Review: The product of a lot of time spent poring over records and chopping furiously on an MPC, Blend Mishkin's full-length album for Cast A Blast is a delight for fans of exotic samples and far-out, cut 'n' paste hip-hop. From "El Emigrante" onwards, Mishkin brings an Eastern swing to Cut Chemist-esque instrumentas, and when joined by MCs such as BNC, Tai Tsan and The Kidd (as on the excellent "That's The Story"), his intoxicating beats are taken to a whole new level.
Review: Mashed-up reggae and hip-hop from the Cast A Blast label on this new single from Dedy Dread and DJ Rebel, which sees the distinctive descending riffola of Ray Charles' "Hit The Road Jack" incorporated into the excellent "Criss N Shine". While this original is full of rootsy jazz goodness, Turntable Dubbers & Sebski recast the vocals against a light, warm and friendly dancehall beat while Blend Mishkin evoke the "Sleng Teng" riddim on the plugged-in beats of their own remix.
Review: Greek producer DJ Tzinas has built his reputation on decidedly skankin' fusions of dub, reggae and breakbeat. This latest single, though, is far more reggae than breaks, with the skittering rhythm taking a back seat. There are, though, some decidedly uptempo remixes for the dancefloor, with autotune-loving Max Rubadub leading the way. RGW Soundsystem sympathetically fuse the original's reggae vibes with big hip-hop breaks on their bouncy version, while Jazz K Lipa mashes ragga with very silly noises on his concrete-clad take. Old pals Dirty Dubsters provide the final version, a skankin' jungle take that emphasizes the orignal's lovely horns.
Review: Uptempo hip-hop beats laid down by Greek producer DJ Tzinas, joined on "Get Up" by MCs The Kidd and BNC for a funky, '90s-recalling mix of sampled pianos and fat, Sly And The Family Stone-style beats. Andy Taylor provides a nice counterpoint on his remix - creating a tropical cumbia rerub that really suits the vocals and the vibe perfectly.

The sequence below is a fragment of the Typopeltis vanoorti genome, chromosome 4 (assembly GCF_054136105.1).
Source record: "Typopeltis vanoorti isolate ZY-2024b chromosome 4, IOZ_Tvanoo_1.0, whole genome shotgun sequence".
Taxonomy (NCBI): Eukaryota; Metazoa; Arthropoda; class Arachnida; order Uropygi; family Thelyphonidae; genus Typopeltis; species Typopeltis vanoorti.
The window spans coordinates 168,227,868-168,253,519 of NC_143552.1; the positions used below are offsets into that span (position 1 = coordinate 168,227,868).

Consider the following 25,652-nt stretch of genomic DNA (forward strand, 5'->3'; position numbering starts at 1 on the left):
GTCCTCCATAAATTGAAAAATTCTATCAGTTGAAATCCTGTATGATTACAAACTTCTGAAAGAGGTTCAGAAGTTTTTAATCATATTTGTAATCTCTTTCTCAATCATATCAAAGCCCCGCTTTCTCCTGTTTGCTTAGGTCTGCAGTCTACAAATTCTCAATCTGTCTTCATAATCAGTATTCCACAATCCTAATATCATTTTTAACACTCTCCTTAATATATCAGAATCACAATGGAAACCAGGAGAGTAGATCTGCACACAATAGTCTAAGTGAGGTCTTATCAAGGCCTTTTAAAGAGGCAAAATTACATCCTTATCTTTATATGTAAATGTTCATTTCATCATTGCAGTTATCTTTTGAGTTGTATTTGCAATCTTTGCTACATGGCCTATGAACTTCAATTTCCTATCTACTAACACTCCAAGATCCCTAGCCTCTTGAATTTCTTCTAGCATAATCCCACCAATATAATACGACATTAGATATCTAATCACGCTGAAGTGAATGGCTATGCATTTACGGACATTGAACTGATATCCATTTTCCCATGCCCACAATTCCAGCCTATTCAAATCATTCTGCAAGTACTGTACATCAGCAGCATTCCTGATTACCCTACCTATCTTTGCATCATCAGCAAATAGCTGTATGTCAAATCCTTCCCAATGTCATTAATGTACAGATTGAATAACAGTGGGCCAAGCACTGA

Review: Trading in some quite brilliant bass-hop beats, UK duo Hidden Riddim mark their debut release for Cast-A-Blast with the huge "Now You Know The Name" - sampling from Mark B & Blade's "The Unknown" and generally warping everything in front of them to create a funky yet bass-driven slow 'n' squelchy beauty. Basement Freaks does a radical job on the remix front, converting it into a boogie-inspired nu-funker, while another HR original, "Cornflakes" - a clever rearrangement of The Meters' "Just Kissed My Baby" - gets a breaks rerub by Johnny Pluse.
Review: German producer Jazz K Lipa teams up with Glasgow spitter Soom T on this new pair of dancehall-bass smashers for the Cast A Blast label. Title tune "This Is Not a Horse" uses tech/tropical drums and some fierce swooping bass shots to keep the energy high, while "My Gun Is Culture" interpolates The Clash's "Guns of Brixton" on the chorus over a ska-funk bass beat.
Review: Following on from the success of "What's That" from last year, Palov steps back in the arena with "Troubles" - a soft and sultry reggae/funk gem featuring the vocals of Lady Faye and some proper rootsy chanks and Hammond organ stabs. On a more lively dubby tip, Jazz K Lipa upps the tempo nicely while Dirty Dubsters go even further and reconfigure "Troubles" into a lively jazzstepper, making great use of Faye's swooning and operatic backing vocals amid a sea of jazz guitar and chopped, 4hero-esque beats.
Review: Athens' dub/soul and breaks label, Cast A Blast, continue their recent preoccupation with all things reggae with this newie from label stalwart Max Rubadub. The original is a slice of clean and cheery pop-reggae a la late period Aswad. Remix-wise Cut La Vis provide a bass heavy digital reggaeton rerub, Jinx In Dub adds some dubstep-meets-bhangra vibes, Youngheart strips things back for a less is more approach, and finally Alois takes a deep and dubby route.